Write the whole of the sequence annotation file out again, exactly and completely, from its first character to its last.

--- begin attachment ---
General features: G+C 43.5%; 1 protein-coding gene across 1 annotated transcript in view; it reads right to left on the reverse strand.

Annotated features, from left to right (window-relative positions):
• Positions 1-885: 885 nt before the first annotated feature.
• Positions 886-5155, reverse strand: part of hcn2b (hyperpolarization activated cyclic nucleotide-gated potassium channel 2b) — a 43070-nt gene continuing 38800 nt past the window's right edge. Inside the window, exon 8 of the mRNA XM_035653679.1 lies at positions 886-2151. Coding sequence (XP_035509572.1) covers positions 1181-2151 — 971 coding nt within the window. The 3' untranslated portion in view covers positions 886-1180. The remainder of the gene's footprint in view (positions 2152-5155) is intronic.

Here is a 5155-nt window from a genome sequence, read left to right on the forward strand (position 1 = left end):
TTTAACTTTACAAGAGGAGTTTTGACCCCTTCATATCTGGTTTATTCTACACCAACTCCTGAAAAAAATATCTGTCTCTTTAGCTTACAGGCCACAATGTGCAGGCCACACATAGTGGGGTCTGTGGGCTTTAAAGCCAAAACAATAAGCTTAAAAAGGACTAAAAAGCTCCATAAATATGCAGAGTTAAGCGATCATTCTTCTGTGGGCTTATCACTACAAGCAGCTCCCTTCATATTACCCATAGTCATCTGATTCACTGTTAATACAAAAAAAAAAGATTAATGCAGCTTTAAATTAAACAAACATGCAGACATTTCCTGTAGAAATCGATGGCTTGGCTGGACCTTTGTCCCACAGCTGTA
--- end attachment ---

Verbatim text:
General features: G+C 43.5%; 1 protein-coding gene across 1 annotated transcript in view; it reads right to left on the reverse strand.

Annotated features, from left to right (window-relative positions):
• Positions 1-885: 885 nt before the first annotated feature.
• Positions 886-5155, reverse strand: part of hcn2b (hyperpolarization activated cyclic nucleotide-gated potassium channel 2b) — a 43070-nt gene continuing 38800 nt past the window's right edge. Inside the window, exon 8 of the mRNA XM_035653679.1 lies at positions 886-2151. Coding sequence (XP_035509572.1) covers positions 1181-2151 — 971 coding nt within the window. The 3' untranslated portion in view covers positions 886-1180. The remainder of the gene's footprint in view (positions 2152-5155) is intronic.

Here is a 5155-nt window from a genome sequence, read left to right on the forward strand (position 1 = left end):
TTTAACTTTACAAGAGGAGTTTTGACCCCTTCATATCTGGTTTATTCTACACCAACTCCTGAAAAAAATATCTGTCTCTTTAGCTTACAGGCCACAATGTGCAGGCCACACATAGTGGGGTCTGTGGGCTTTAAAGCCAAAACAATAAGCTTAAAAAGGACTAAAAAGCTCCATAAATATGCAGAGTTAAGCGATCATTCTTCTGTGGGCTTATCACTACAAGCAGCTCCCTTCATATTACCCATAGTCATCTGATTCACTGTTAATACAAAAAAAAAAGATTAATGCAGCTTTAAATTAAACAAACATGCAGACATTTCCTGTAGAAATCGATGGCTTGGCTGGACCTTTGTCCCACAGCTGTA